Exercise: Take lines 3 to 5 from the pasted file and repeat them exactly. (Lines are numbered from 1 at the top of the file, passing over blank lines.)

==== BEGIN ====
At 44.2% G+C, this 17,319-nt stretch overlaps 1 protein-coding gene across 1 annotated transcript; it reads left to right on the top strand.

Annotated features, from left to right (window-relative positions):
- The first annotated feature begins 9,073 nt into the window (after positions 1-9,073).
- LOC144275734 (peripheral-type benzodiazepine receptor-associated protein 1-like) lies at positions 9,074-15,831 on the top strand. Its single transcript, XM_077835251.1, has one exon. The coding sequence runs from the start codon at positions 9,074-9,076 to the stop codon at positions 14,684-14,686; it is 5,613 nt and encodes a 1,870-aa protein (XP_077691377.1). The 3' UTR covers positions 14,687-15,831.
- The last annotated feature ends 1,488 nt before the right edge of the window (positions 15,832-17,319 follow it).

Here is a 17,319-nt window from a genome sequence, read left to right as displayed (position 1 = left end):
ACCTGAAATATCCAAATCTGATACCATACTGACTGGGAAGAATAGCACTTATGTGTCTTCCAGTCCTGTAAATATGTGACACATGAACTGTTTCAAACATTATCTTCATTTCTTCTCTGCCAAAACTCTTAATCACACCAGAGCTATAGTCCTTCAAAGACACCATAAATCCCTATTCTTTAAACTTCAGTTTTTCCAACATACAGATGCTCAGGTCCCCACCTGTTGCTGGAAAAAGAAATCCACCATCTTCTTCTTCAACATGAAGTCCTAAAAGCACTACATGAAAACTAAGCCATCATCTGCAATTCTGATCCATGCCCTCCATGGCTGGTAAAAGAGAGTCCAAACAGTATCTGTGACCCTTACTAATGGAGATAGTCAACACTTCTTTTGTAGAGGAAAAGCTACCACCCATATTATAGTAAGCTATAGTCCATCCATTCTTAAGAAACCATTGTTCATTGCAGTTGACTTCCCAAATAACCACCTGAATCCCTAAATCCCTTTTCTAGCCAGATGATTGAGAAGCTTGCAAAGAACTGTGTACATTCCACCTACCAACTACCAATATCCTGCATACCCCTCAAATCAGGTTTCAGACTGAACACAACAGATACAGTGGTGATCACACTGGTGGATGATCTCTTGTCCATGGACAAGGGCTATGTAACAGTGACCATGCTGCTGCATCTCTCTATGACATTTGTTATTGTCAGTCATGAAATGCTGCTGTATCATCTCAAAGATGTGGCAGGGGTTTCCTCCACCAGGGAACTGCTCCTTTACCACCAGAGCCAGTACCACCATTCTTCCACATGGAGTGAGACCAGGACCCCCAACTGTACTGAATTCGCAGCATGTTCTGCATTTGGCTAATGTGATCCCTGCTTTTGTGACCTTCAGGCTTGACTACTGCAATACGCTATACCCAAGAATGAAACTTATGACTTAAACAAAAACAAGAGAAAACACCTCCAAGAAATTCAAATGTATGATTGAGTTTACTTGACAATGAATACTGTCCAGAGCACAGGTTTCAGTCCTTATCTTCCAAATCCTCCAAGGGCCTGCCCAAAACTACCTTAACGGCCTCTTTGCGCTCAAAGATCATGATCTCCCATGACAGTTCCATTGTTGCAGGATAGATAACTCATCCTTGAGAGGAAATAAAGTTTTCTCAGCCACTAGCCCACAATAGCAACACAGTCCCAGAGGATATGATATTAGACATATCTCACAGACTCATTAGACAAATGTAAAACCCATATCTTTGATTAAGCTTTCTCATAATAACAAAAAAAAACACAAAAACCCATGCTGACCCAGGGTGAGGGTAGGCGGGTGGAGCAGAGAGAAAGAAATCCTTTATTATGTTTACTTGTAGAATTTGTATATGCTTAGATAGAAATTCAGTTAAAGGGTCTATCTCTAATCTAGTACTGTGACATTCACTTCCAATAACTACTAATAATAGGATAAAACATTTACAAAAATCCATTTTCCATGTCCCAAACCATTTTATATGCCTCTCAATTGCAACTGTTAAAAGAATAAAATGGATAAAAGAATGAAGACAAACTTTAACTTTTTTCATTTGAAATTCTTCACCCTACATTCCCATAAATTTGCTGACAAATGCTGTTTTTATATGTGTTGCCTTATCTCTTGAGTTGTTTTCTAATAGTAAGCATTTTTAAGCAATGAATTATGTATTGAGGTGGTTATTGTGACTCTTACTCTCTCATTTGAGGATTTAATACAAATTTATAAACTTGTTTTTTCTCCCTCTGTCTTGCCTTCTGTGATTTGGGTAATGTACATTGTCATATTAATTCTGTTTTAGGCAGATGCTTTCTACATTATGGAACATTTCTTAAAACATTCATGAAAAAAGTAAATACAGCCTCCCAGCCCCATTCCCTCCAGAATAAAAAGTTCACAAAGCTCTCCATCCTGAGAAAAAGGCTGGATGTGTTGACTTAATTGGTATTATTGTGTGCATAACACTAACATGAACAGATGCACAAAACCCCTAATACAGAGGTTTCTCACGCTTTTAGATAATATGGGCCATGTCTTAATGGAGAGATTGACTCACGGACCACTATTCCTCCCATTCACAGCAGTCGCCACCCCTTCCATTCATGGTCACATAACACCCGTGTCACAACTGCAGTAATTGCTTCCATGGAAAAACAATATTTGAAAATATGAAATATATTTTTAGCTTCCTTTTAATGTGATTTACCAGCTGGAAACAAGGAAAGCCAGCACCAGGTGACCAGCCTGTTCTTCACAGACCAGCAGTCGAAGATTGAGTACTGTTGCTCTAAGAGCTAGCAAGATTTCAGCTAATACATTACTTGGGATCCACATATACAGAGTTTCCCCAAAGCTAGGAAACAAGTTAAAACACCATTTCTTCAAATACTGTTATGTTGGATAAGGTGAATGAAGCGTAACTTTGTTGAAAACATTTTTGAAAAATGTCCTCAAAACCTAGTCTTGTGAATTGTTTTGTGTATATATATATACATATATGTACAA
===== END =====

- The first annotated feature begins 9,073 nt into the window (after positions 1-9,073).
- LOC144275734 (peripheral-type benzodiazepine receptor-associated protein 1-like) lies at positions 9,074-15,831 on the top strand. Its single transcript, XM_077835251.1, has one exon. The coding sequence runs from the start codon at positions 9,074-9,076 to the stop codon at positions 14,684-14,686; it is 5,613 nt and encodes a 1,870-aa protein (XP_077691377.1). The 3' UTR covers positions 14,687-15,831.
- The last annotated feature ends 1,488 nt before the right edge of the window (positions 15,832-17,319 follow it).